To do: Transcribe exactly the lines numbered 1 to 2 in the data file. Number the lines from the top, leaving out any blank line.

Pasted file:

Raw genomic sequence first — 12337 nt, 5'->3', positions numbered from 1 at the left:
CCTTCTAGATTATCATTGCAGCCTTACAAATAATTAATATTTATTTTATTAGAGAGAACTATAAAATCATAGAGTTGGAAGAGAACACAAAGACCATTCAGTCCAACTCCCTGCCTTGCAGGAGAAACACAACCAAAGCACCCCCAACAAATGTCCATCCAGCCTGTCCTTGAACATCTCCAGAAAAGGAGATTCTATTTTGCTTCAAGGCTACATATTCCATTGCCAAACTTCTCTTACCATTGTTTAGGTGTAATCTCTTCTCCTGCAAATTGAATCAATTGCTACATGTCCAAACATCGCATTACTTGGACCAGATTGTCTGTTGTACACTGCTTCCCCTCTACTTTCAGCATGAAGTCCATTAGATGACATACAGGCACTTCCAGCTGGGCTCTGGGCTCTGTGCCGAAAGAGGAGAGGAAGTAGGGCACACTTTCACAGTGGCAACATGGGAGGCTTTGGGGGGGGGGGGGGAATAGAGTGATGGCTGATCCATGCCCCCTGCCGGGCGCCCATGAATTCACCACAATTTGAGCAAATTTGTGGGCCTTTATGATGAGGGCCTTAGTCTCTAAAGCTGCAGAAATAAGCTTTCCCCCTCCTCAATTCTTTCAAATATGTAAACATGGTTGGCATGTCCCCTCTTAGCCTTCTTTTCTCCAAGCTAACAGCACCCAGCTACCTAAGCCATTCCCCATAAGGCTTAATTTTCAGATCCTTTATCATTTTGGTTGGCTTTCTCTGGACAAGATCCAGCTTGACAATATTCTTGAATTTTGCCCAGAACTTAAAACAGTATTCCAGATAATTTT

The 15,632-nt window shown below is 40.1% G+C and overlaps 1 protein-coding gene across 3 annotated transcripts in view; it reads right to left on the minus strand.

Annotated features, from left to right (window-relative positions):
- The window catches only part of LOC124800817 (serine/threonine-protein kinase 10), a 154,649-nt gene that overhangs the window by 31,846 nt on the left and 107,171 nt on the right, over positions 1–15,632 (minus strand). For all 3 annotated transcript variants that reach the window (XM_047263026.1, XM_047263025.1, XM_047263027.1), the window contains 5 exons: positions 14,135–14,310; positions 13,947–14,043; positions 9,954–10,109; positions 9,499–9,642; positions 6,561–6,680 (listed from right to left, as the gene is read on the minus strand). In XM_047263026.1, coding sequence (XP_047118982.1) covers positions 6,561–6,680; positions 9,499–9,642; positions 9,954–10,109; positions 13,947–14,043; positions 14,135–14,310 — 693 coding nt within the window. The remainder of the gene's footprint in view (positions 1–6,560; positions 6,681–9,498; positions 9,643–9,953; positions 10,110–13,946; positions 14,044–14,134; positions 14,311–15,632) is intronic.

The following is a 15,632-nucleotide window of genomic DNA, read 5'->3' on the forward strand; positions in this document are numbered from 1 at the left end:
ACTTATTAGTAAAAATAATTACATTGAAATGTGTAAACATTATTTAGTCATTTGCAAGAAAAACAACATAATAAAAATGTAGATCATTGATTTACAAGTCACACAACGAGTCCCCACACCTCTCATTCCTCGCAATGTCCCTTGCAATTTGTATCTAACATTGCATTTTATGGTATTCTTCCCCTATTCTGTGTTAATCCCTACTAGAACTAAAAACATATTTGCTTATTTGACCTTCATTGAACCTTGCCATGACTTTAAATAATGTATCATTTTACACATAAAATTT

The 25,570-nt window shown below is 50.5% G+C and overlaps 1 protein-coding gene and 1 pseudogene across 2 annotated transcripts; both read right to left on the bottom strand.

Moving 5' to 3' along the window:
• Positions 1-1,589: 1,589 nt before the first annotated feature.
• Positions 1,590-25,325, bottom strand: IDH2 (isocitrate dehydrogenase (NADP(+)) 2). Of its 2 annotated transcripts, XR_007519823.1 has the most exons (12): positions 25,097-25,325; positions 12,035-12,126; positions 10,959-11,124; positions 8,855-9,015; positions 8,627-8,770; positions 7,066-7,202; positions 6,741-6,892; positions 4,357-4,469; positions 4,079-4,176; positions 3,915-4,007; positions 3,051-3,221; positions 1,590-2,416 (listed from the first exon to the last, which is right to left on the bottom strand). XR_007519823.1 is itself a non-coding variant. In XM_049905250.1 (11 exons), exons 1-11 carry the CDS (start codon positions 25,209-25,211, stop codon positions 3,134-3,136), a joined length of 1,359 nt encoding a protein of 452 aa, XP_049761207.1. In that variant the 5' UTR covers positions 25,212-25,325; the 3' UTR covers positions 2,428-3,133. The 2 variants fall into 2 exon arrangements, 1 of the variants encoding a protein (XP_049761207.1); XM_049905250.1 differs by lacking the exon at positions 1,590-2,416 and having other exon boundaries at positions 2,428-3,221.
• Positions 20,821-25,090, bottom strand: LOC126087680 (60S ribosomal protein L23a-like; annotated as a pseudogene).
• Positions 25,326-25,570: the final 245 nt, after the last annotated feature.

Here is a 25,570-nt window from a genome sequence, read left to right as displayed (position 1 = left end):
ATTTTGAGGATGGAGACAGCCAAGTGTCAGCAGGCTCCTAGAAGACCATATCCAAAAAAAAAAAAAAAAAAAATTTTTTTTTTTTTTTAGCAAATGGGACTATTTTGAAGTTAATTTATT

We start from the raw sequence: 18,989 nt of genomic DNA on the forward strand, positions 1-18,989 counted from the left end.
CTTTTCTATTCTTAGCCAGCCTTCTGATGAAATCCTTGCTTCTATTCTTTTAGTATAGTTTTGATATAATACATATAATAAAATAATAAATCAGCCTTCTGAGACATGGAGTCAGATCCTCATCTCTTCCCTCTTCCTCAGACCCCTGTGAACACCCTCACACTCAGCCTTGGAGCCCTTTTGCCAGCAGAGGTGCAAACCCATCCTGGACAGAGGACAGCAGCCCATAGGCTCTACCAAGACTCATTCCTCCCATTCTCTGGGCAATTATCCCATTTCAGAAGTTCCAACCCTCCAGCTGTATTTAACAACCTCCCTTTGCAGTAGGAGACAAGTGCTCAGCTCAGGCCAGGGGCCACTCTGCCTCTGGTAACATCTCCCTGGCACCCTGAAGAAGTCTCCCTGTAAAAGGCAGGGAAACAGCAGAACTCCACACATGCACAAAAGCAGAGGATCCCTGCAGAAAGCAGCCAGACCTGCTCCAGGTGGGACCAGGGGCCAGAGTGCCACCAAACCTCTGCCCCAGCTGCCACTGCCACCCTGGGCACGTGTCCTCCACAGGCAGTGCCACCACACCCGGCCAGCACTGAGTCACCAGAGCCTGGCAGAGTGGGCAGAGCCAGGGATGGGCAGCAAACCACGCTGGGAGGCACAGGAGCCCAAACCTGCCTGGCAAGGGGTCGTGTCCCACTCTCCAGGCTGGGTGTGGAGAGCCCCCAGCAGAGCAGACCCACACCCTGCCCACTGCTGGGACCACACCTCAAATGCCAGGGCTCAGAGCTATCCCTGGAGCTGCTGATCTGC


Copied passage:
Raw genomic sequence first — 12337 nt, 5'->3', positions numbered from 1 at the left:
CCTTCTAGATTATCATTGCAGCCTTACAAATAATTAATATTTATTTTATTAGAGAGAACTATAAAATCATAGAGTTGGAAGAGAACACAAAGACCATTCAGTCCAACTCCCTGCCTTGCAGGAGAAACACAACCAAAGCACCCCCAACAAATGTCCATCCAGCCTGTCCTTGAACATCTCCAGAAAAGGAGATTCTATTTTGCTTCAAGGCTACATATTCCATTGCCAAACTTCTCTTACCATTGTTTAGGTGTAATCTCTTCTCCTGCAAATTGAATCAATTGCTACATGTCCAAACATCGCATTACTTGGACCAGATTGTCTGTTGTACACTGCTTCCCCTCTACTTTCAGCATGAAGTCCATTAGATGACATACAGGCACTTCCAGCTGGGCTCTGGGCTCTGTGCCGAAAGAGGAGAGGAAGTAGGGCACACTTTCACAGTGGCAACATGGGAGGCTTTGGGGGGGGGGGGGGAATAGAGTGATGGCTGATCCATGCCCCCTGCCGGGCGCCCATGAATTCACCACAATTTGAGCAAATTTGTGGGCCTTTATGATGAGGGCCTTAGTCTCTAAAGCTGCAGAAATAAGCTTTCCCCCTCCTCAATTCTTTCAAATATGTAAACATGGTTGGCATGTCCCCTCTTAGCCTTCTTTTCTCCAAGCTAACAGCACCCAGCTACCTAAGCCATTCCCCATAAGGCTTAATTTTCAGATCCTTTATCATTTTGGTTGGCTTTCTCTGGACAAGATCCAGCTTGACAATATTCTTGAATTTTGCCCAGAACTTAAAACAGTATTCCAGATAATTTT